Recently I have been seeing more and more coffees labelled as organic, fair trade and shade grown. Most people understand the first two of these three distinct (although often interconnected) processes, but what exactly is shade grown coffee?
When coffee was first introduced to the West, it was not grown in an open field as most crops are, but grown in the shade provided by a diverse species of native shade trees. These trees protect the coffee plants growing beneath them from rain and sun, help maintain soil quality, reduce the need for weeding, and aid in pest control by fostering or attracting predators such as songbirds. This was how coffee was grown for more than 200 years. In fact original coffee plants were quite intolerant of the sun and direct sunlight would burn the leaves.
Unfortunately as is the case with virtually all crops, farmers looked for ways to increase the coffee plant's yields and make harvesting the beans easier, quicker and more cost effective. About 30 years ago sun resistant coffee plants were developed. Of course these sun grown plants required more chemical fertilizers, pesticides and herbicides than their shade grown counterparts. Not to mention all the birds and small animals that lost their homes to make way for a monoculture coffee farm.
Shady coffee farms (and I mean that in a good way) provide habitat for a great number of migratory and resident birds, reptiles, friendly insects, butterflies, bats, plants and other organisms. Focusing solely on birds, shade coffee fields shelter up to two-thirds of the bird species found in natural pristine forests in the same geographic areas. In contrast, sun coffee fields shelter less than one-tenth of bird species. Among transformed land, shade-grown coffee is most likely the crop that supports the highest diversity of migratory birds, native flora and fauna (source: Perfecto et. al. 1996, Greenberg et. al. 1997).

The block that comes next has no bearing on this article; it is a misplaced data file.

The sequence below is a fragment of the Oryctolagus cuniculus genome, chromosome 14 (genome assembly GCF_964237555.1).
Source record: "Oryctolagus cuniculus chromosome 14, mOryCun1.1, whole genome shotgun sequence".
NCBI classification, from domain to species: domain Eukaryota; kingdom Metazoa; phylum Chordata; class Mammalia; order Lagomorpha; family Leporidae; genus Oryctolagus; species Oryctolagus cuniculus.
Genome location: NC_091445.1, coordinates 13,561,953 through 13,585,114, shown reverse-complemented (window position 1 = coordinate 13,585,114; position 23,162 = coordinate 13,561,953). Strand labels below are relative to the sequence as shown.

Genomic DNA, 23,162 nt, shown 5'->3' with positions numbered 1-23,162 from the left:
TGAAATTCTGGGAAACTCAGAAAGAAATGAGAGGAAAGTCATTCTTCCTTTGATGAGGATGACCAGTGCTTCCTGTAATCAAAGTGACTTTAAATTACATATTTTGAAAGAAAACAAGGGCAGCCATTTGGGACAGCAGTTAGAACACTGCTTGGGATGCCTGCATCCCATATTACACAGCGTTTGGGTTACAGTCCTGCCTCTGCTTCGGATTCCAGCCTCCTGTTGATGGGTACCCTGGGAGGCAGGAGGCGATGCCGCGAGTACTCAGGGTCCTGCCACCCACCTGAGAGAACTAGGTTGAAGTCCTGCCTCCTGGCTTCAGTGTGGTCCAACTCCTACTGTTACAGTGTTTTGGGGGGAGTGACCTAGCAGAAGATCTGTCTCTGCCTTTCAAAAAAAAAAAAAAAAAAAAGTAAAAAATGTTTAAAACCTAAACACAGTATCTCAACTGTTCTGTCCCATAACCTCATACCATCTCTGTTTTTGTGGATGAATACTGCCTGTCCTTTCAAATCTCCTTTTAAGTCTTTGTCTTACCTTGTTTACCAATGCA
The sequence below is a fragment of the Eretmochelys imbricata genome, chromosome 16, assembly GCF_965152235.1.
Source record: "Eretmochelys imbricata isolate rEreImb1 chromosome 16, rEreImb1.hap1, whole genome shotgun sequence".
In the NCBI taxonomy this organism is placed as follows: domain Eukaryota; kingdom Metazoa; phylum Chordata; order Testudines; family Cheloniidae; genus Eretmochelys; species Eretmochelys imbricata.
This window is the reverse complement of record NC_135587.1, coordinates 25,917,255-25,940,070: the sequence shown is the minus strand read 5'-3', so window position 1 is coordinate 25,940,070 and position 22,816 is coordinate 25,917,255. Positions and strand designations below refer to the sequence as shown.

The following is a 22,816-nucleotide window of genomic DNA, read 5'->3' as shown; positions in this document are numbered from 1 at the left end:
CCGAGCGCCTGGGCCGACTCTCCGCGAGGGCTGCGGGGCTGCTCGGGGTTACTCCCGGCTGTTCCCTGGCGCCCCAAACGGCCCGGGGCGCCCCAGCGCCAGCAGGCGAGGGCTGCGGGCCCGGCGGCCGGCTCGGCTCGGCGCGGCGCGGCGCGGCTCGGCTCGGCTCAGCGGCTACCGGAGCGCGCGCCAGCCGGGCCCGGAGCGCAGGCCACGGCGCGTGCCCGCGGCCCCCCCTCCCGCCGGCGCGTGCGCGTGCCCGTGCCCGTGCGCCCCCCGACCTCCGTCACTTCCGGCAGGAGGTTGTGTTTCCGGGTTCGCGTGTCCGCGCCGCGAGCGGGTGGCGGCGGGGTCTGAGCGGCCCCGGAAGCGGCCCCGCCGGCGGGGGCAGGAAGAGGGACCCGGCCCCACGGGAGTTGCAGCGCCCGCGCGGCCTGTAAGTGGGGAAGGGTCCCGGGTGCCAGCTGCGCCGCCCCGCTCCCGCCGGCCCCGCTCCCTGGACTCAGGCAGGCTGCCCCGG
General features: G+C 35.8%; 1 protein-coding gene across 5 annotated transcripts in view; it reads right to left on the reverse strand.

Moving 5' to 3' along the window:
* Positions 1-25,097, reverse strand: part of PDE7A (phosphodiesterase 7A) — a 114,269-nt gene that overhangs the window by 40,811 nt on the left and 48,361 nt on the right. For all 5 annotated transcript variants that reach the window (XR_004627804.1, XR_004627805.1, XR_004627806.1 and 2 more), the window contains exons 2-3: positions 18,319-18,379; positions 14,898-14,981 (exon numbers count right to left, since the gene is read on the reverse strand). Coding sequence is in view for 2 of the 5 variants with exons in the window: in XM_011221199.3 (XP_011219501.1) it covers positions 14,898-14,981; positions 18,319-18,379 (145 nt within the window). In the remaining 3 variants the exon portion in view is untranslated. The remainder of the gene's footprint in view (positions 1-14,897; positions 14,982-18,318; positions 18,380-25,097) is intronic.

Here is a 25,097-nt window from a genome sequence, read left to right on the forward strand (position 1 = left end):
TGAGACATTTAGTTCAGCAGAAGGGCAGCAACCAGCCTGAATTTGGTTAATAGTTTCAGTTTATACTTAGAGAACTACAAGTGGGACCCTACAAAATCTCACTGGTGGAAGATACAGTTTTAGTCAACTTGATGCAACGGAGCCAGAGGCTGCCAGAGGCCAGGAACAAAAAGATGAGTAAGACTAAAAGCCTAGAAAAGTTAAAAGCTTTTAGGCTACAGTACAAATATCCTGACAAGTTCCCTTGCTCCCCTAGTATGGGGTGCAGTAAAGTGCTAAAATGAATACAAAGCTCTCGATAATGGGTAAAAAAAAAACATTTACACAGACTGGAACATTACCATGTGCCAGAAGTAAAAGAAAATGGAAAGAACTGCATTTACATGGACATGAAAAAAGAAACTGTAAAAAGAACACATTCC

Not all organic coffee is shade grown, and just because it's shade grown doesn't mean its organic. However shade grown coffee uses far less chemicals than sun grown coffee, so be sure to read your labels people.
And now the obvious question ... where can I get it?
Fair trade organic coffee is everywhere now. Add shade grown to the mix and it's a little harder, but definitely not impossible. Here's a few to get you started:
Bridgehead - An Ottawa based company that offers a line of organic, fair trade & shade grown coffee and tea. Available to order online.
Pura Vida Coffee - Online shop offering organic, fair trade shade grown coffee.
Starbucks - offers an organic shade grown medium roast from Mexico. I'm glad to see shade grown going mainstream.
You can also ask your local coffee hang-out if they serve shade grown coffee. If not, ask them to start!